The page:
This is an NCLEX review for pericarditis. Patients who have pericarditis are experiencing inflammation of the pericardium layer of the heart.
When taking care of a patient with pericarditis, it is very important the nurse knows how to recognize the typical signs and symptoms seen in this condition, the types of pericarditis, treatments, nursing interventions, and patient education.
Don’t forget to take the pericarditis quiz.
In this NCLEX review for pericarditis, you will learn the following:
- Definition of pericarditis
- Causes of pericarditis
- Types of pericarditis
- Signs and Symptoms of pericarditis
- Nursing Interventions (treatments, patient education etc.)
NCLEX Lecture on Pericarditis
Pericarditis NCLEX Review
Definition: Inflammation of the pericardium layer of the heart.
What is the pericardium layer? It is a double layered sac filled with serous fluid that surrounds the heart which:
- helps provide a protective layer around the heart
- anchors the heart to the mediastinum
- protects the heart from infection
- keeps the heart from over expanding if fluid overload happens
- lubricates the heart while it beats
The layers are:
- Fibrous pericardium
- Serous pericardium which has two layers
- Parietal pericardium
- Serous fluid is between the parietal and visceral layer
- Visceral pericardium (also called the epicardium)
- Parietal pericardium
Causes of Pericarditis
- Illness: viral, bacterial infection
- Trauma: heart attack, heart surgery, physical injury
- Autoimmune: body causes it (ex: Lupus)
- Unknown: idiopathic
Types of Pericarditis
Acute: pericarditis that last for less than 6 weeks (most common)
Chronic: happens overtime and lasts a long time…about 6 months.
- Can lead to constrictive pericarditis: where thick tissue forms around the pericardium and this compresses the heart (the heart can’t expand to fill with blood properly). The compression causes the heart not to fill properly and this leads to heart failure.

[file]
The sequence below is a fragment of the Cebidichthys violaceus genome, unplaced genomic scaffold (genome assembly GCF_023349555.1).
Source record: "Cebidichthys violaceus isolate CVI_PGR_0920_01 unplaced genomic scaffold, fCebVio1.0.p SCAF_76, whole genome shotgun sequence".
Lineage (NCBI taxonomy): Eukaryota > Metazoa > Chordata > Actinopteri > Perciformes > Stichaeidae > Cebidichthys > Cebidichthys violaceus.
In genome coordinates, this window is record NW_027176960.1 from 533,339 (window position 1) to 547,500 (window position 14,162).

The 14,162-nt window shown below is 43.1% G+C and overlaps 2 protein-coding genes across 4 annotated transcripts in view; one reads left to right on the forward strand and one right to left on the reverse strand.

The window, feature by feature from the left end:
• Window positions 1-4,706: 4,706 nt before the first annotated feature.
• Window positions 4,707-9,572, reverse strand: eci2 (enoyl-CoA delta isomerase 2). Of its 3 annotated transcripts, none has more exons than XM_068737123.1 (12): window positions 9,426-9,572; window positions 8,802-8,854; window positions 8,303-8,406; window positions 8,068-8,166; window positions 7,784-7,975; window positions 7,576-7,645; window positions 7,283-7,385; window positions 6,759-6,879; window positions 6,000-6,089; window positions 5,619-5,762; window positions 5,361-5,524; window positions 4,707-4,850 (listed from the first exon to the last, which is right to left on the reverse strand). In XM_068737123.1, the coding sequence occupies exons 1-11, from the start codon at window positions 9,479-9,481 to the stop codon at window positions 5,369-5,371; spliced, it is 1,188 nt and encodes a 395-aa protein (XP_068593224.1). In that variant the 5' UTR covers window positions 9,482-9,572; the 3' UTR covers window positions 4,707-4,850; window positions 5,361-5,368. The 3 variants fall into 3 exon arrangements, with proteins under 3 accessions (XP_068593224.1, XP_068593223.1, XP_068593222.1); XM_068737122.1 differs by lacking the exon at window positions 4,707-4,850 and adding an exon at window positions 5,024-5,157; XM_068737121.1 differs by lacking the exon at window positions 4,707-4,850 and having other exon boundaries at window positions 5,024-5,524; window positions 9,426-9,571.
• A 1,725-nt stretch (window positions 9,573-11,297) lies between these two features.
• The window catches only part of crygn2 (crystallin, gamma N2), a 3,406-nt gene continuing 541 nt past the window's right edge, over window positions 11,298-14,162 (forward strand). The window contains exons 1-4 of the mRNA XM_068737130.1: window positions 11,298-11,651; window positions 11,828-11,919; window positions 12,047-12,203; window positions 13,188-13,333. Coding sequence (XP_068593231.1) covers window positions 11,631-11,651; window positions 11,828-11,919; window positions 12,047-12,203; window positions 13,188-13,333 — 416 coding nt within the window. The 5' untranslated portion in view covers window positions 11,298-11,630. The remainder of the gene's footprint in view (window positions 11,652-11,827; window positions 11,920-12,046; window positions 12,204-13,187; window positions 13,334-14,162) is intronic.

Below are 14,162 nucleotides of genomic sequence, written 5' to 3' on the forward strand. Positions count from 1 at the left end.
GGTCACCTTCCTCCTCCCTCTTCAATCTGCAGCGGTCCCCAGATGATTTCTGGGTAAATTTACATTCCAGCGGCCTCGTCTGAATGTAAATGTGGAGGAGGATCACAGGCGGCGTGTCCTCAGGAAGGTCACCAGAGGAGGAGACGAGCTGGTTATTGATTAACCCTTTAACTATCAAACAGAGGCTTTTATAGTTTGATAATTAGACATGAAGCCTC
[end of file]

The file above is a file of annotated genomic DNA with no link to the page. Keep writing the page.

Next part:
- Also, chronic pericarditis can lead to a pericardial effusion (too much fluid around the heart) ..hence cardiac tamponade.
- Can have both: Effusion-Constrictive Pericarditis
Complications of Pericarditis
- Cardiac Tamponade: pericardial effusion causes fluid to build up around the heart and compresses it.
- Constrictive pericarditis: recurrent pericarditis causes thickening of the pericardium that leads to heart failure.
Signs and Symptoms of Pericarditis
*Friction rub pericardial (sounds like a grating, scratching sound), Fever
Radiating substernal pain to left shoulder, neck or back
*Increased pain when in supine position (leaning forward relieves pain)
*Chest pain that is stabbing (will feel like a heart attack)
Trouble breathing when lying down (supine position)
*Inspiration or coughing makes pain worse
Overall feels very sick and weak
Noticeable ST segment elevation
*most common signs and symptoms
Nursing Interventions for Pericarditis
Mild cases: just needs rest and it will go away on its own.
- Assess patient’s pain (very painful)
- Keep patient in high Fowler’s position (avoid supine) because this relieves pain
- Monitor for Cardiac Tamponade (fluid compressing the heart):
- Pulsus paradoxus (during the inspiratory phase that is a 10 or greater mmHg drop in the systolic blood pressure)
- Jugular venous distention with clear lungs
- Heart sounds are muffled (fluid buildup on the heart
Administer medications as prescribed by physician:
- Aspirin OR
- NSAIDS (nonsteroidal anti-inflammatory medications) Ibuprofen…watch for GI bleeding..take with a full glass of water
- Colchicine: decreases the inflammation (used in gout) don’t take with grapefruit juice because this increases toxicity (nausea vomiting, abdominal pain, (can take it with or without food)
- Corticosteriods: used if patient not responding to other treatments…Prednisone..decreases the inflammation
- IV antibiotics for infection
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